11 things I learned in South Africa

Israel, for many African countries, is an easier model than far-off European or Asian countries.

PINS DEPICTING former South African President Nelson Mandela are displayed for sale at a memorial service held by the African National Congress (photo credit: REUTERS)
PINS DEPICTING former South African President Nelson Mandela are displayed for sale at a memorial service held by the African National Congress
(photo credit: REUTERS)
As I approach the end of four wonderful years as Israel’s ambassador in South Africa, I have been reflecting on many lessons learned here which will be even more valuable to take back home to Israel than the souvenirs I have collected.
Here are 11.
1. Africa and Israel have so much in common and to share with each other. The concerns of so many people: food security independence, successful water management and government capacity to protect us from the dangers of uncertain, often dangerous neighborhoods, have all brought Israel and Africa closer in recent years.
Israel, for many African countries, is an easier model than far-off European or Asian countries. Twice over the past year, Prime Minister Benjamin Netanyahu visited Africa to share a message that if Israel can achieve many of these goals, African states can, too.
2. South Africa’s liberation story still has resonance with and inspires so many of us around the world. South Africa’s peaceful resolution, as imperfect as it may seem in 2017, offers hope to people where conflicts seemingly have no solutions. Just as you had great leaders who understood that change comes via compromise, negotiation and rejecting of violence, many lessons can be applied to other conflicts.
Of course, blanket solidarity and blind support for literally anything the Palestinians suggest (denying Jewish ties to Jerusalem at UNESCO; rejecting all nation-specific human rights resolutions at the Human Rights Council, except for against Israel; abstaining on Israeli-initiated resolutions on agricultural technology) does not build international or regional credibility.
3. Transformation can only come from being forward-looking. Both Israel and South Africa were born from great tragedy.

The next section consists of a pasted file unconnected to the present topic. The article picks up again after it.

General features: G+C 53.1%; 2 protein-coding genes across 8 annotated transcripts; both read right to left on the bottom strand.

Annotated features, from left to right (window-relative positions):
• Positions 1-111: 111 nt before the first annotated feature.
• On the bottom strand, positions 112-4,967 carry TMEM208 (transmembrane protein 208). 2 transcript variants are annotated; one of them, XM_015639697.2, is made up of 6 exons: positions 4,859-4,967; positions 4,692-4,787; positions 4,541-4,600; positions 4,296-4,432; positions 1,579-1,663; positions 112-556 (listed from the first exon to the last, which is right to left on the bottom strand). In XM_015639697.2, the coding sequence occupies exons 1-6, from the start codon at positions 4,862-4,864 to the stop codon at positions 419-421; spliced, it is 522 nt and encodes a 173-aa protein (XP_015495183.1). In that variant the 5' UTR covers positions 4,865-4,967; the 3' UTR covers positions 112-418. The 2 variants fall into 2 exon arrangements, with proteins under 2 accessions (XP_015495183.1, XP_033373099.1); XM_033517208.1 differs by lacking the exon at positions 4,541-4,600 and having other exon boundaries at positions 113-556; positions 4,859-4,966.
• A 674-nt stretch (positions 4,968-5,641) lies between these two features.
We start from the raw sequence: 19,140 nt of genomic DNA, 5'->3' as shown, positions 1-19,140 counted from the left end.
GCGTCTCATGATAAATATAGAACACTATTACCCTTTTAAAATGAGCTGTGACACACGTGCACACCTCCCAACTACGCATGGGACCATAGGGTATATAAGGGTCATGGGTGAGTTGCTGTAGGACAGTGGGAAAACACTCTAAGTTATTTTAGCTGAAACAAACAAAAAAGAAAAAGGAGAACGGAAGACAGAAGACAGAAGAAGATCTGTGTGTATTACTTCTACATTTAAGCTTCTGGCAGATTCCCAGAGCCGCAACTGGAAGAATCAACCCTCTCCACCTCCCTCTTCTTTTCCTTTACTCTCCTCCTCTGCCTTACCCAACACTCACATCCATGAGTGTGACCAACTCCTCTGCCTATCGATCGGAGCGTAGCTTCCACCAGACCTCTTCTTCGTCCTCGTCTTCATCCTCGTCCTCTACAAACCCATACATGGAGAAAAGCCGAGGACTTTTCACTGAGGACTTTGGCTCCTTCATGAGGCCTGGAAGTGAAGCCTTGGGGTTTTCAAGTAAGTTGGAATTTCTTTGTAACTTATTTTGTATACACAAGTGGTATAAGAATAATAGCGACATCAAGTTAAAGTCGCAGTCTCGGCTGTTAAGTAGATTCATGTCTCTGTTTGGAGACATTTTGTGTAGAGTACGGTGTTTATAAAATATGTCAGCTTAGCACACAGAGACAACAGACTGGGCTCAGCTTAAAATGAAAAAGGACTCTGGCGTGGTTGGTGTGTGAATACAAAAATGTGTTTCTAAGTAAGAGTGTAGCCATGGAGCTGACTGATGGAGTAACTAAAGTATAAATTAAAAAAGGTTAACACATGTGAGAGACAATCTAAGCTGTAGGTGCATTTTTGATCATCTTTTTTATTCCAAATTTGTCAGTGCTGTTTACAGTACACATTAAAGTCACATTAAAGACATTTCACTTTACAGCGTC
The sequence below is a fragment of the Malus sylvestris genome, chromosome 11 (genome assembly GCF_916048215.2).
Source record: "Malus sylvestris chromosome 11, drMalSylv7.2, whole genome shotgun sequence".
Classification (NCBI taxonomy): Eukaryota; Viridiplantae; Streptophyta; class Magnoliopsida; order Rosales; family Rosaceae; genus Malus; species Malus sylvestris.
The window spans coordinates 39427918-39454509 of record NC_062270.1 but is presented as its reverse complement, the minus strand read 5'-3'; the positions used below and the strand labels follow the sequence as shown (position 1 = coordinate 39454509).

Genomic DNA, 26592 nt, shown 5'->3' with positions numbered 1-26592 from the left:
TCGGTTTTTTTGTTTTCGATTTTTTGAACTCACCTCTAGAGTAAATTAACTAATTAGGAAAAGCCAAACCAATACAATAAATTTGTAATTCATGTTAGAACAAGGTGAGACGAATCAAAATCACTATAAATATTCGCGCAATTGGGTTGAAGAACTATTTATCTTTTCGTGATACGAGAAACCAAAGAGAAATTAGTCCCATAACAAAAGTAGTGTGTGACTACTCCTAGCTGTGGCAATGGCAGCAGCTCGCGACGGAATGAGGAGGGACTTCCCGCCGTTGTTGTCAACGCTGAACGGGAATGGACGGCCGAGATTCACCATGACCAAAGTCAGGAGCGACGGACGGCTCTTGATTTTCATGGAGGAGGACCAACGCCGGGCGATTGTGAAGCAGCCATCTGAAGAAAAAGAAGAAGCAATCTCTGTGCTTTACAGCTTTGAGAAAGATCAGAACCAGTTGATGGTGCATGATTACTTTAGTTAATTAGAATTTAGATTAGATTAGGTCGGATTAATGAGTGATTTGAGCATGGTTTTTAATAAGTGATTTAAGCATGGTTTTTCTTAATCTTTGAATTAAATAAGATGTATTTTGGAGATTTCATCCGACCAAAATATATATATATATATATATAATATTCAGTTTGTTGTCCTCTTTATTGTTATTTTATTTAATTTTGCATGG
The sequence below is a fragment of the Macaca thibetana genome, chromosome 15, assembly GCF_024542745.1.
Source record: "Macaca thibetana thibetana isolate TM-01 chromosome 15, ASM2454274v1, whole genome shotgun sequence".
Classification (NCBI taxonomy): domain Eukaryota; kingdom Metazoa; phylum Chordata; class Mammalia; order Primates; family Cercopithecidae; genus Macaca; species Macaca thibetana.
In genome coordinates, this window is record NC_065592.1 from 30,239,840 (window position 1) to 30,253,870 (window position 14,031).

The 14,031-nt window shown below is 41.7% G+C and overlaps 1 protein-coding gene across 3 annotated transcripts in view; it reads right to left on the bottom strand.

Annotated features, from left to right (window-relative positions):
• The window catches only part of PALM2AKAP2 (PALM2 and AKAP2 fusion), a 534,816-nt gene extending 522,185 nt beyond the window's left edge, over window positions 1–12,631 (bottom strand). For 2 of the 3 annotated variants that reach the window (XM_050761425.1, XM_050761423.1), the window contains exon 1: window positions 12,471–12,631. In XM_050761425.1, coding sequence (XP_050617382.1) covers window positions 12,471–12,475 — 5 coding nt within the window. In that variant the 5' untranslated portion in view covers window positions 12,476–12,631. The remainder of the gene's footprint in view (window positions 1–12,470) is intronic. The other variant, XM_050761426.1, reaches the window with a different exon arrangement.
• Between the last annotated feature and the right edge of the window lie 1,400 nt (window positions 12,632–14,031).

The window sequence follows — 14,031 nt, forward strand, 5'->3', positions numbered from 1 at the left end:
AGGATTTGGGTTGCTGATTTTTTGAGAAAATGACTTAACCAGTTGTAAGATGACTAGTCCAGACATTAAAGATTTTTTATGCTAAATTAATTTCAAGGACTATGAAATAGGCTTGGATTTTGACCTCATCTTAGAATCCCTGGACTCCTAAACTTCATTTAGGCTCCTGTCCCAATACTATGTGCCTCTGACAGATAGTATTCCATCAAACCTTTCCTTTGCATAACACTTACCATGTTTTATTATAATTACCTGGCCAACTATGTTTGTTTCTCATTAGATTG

Although Israel was born a mere three years after the end of the Holocaust, its leaders immediately focused on development of our people and our society. Such a worldview allowed Israel to transform from a tiny, besieged, agricultural-based country to today’s developed, creativity rich “Start- Up Nation.” To be fair, Israel has had significantly longer – we celebrated our 69th anniversary earlier this year. South Africa, after only 23 years, is right to remember and honor its heroes, but its foreign policy, economic leadership and priorities need to more truly focus on the future.
4. Despite solidarity and real empathy with other national freedom movements, in the main, South Africa’s struggle movements clearly rejected terrorism. Despite an intimate connection with various Palestinian liberation groups, it pointedly did not hijack airplanes, deploy suicide bombers or target civilians.
5. I am astoundingly privileged on a personal level. The South African conversation on responsibility, privilege and transformation has been a meaningful learning experience when it is respectful and builds bridges instead of abused for political score-keeping, recrimination and laying blame. The Jewish tradition of tikkun olam, repairing the world, is an important response to this conversation.
Mashav, Israel’s Agency for International Development Co-operation, concentrates on skills development and knowledge transfer programs, and government-to-government cooperation. Amazing civil society programs such as Project Ten (“Ten” means “give” in Hebrew) send young Israeli volunteers to do grassroots community work in Ghana, Uganda and in South Africa’s KZN province. Innovation: Africa has provided one million rural Africans access to vaccines, light and water via Israeli solar and water technologies.
6. My Jewish brothers and sisters have played a key role in South Africa over the years. Despite comprising less than one fifth of 1% of the population of this country, they have had an outsized impact on its economic and social development. Today, members of the community lead inspirational NGOs such as Afrika Tikkun that run community centers of excellence for child and youth development in places like Alexandra and Diepsloot and the job-creating Oranjezicht City Farm Market in Cape Town. The Moshal Scholarship Program provides bursaries to hundreds of young people from challenged backgrounds to attend top universities. Jews are intertwined in South Africa’s fabric and are focused on being positive factors in this country’s future. They are, of course, a natural bridge between South Africa and Israel.